(f) I have heard a great deal of support for introducing water meters on homes to ensure the cost of residential water is being borne by those who are using the water.

(h) Yes. See above about other measures which could be taken to encourage or require use of  vacant properties.

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Transportation

25. In 2011, a transit study was released that made a number of recommendations for improving public transit in the City of St. John’s, including:

  •  Increase service between Downtown and the MUN/HSC/Avalon Mall corridor.
  • Negotiate a deal to provide Metrobus passes to all students at MUN/CNA for a mandatory fee.
  • Allow city employees to trade free parking at work for cash or a Metrobus pass.
  • Establish a park-and-ride program for commuters.
  • Increase the price of parking in the west end of Downtown.
  • Develop a regional transit plan involving Mount Pearl, Paradise, Conception Bay South, and Torbay.

What is your vision for public transit, with specific reference to some or all of the recommendations above?

Scott Fitzgerald: The public transportation system here is no where near where it should be for a region the size of the Northeast Avalon. A regional approach is required to make it work for people and encourage fewer cars in the city. The downtown, for example, is an area conducive to people not owning cars given its density however the frequency of routes to and from the downtown does not make it practical. If we want people to use it, we have to show that it can work for people.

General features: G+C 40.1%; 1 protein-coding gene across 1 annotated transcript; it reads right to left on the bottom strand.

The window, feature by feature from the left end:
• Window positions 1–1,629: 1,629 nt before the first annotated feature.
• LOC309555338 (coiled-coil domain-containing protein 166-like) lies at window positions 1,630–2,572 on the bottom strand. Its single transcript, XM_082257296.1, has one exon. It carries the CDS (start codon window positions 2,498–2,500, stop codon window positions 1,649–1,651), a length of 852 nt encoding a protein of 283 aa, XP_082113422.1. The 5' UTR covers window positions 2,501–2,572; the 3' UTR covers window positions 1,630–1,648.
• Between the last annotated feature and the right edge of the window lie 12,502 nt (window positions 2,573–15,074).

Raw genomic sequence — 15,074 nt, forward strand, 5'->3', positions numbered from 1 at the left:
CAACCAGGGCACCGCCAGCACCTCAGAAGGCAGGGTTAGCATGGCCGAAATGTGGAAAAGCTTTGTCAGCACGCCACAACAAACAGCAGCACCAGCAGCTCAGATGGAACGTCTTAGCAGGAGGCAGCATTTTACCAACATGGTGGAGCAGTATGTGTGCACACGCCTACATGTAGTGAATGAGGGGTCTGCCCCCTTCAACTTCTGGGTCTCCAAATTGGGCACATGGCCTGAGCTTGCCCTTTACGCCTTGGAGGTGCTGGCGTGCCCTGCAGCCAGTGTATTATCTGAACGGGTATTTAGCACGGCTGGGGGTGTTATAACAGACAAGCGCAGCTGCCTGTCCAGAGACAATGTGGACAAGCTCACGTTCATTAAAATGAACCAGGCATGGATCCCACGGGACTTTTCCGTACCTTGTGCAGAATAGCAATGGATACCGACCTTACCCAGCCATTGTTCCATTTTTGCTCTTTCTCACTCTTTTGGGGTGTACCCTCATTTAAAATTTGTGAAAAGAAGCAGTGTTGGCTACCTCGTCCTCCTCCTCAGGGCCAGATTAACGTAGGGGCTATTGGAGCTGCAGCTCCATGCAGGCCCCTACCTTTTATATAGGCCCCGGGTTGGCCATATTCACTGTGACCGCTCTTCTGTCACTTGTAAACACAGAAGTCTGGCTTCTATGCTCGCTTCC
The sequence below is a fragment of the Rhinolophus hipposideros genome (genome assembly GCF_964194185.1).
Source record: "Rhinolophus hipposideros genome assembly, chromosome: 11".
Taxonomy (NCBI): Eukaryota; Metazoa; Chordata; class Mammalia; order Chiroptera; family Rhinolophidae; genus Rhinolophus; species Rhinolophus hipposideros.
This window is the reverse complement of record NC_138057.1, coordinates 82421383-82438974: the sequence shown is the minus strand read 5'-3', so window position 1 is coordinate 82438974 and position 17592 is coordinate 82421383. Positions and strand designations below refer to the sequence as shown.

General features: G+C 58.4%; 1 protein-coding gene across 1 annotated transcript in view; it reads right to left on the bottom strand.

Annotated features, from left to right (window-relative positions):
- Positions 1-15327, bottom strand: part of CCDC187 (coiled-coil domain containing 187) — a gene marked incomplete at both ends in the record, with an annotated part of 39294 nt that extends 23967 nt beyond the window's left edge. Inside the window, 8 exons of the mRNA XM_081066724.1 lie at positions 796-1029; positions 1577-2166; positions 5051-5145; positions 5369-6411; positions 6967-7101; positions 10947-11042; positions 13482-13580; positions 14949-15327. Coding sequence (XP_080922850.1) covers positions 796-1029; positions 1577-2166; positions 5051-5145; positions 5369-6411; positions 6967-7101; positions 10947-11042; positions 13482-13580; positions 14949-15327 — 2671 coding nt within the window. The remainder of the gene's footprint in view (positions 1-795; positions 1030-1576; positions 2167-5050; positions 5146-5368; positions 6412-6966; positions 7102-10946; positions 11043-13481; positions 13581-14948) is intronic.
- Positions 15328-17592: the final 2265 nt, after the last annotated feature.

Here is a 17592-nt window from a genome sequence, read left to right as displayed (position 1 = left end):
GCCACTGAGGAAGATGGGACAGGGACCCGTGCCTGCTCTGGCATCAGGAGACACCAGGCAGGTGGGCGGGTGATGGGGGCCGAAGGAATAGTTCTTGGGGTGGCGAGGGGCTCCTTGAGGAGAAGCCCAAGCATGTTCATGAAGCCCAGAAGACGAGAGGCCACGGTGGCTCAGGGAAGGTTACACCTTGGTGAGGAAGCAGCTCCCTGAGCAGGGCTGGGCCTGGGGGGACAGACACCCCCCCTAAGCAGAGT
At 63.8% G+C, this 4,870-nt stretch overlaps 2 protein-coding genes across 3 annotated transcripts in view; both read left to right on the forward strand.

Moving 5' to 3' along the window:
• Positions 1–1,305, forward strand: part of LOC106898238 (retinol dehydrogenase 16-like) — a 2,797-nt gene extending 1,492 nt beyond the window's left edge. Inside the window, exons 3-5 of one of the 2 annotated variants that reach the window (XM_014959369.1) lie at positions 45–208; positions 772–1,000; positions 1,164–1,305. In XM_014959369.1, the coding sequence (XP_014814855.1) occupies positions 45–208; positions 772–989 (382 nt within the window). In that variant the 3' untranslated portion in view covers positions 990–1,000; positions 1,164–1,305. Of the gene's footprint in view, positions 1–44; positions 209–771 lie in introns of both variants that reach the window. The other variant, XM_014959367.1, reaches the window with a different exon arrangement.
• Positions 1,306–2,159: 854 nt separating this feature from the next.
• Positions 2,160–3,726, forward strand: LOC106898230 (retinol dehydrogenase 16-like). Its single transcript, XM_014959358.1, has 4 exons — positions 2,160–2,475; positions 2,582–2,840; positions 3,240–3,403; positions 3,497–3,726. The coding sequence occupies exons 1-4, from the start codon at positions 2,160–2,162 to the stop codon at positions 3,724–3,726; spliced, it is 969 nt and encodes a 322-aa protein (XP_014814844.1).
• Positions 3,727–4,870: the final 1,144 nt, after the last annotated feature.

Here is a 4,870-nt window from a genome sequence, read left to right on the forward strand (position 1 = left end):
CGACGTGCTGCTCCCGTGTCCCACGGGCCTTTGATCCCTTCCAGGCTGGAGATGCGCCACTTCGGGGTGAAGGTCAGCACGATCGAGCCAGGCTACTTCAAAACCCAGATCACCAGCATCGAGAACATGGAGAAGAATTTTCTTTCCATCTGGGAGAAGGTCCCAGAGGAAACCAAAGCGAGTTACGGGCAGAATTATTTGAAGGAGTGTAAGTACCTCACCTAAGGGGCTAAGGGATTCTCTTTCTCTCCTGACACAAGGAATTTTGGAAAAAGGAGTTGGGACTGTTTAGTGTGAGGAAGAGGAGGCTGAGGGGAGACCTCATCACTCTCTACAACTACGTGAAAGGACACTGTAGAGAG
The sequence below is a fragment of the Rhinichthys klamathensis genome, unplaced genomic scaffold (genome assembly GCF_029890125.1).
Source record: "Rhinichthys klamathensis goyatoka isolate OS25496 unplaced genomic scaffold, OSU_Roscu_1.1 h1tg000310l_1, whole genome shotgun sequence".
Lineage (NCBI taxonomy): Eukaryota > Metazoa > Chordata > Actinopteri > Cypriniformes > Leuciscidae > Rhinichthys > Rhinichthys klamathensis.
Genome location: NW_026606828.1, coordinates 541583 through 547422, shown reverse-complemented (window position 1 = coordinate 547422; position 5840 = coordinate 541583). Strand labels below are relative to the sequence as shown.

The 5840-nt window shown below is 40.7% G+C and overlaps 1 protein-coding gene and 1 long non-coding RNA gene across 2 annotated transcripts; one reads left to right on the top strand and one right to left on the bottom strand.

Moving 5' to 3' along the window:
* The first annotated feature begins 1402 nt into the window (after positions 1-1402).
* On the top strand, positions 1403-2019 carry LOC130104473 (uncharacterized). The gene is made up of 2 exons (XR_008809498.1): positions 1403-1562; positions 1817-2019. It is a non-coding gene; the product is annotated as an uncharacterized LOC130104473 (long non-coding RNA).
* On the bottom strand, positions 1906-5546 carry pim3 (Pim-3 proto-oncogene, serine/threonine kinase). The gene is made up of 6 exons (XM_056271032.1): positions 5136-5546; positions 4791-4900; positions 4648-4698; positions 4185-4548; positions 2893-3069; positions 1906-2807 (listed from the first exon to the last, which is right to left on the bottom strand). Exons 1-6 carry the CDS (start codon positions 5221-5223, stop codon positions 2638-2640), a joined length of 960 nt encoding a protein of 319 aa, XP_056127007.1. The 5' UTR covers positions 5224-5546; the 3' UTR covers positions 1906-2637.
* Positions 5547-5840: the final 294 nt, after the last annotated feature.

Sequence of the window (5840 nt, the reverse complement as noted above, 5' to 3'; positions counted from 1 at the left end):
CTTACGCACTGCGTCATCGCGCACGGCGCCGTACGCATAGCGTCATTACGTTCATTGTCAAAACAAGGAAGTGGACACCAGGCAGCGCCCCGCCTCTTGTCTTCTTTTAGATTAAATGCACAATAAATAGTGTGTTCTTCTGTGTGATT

Andrew Harvey: I think we should begin enacting the recommendation of the 2011 Metrobus study. Specifically, working towards a regional transportation system through park-and-ride programs which could be jointly funded by other municipalities. I also think changing bus routes to focus on busy routes is an important step to creating a bus system which is adequate to meet the transportation needs of commuters.

26. What initiatives would you undertake with respect to transportation infrastructure in and around the city?

Scott Fitzgerald: No answer.

Andrew Harvey: I would seek to improve public transportation, and other traffic-diversion measures to encourage people to take alternative transportation downtown. This will help alleviate traffic and parking concerns downtown. This can be as simple as putting more bike racks in downtown.

27. What should be done about painted road markings that fade away for much of the year?

Scott Fitzgerald: Every year line painting crews work until well into August re-painting lines on the road. The city needs to look into alternative methods. There have [been] trials with decal-like products for example. At the very least, more durable paint needs to be used.

Andrew Harvey: We recently had a pilot project on a new type of paint that should last 2-3 years on busy intersections. This pilot project seems to have been successful and should be expanded to other intersections.


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Free Space

If there any other important issues you would like to address, please do so here:

Scott Fitzgerald: No answer.

Andrew Harvey: The questions asked seems to have been comprehensive. For more information please check out my full platform at www.VoteAndrewHarvey.com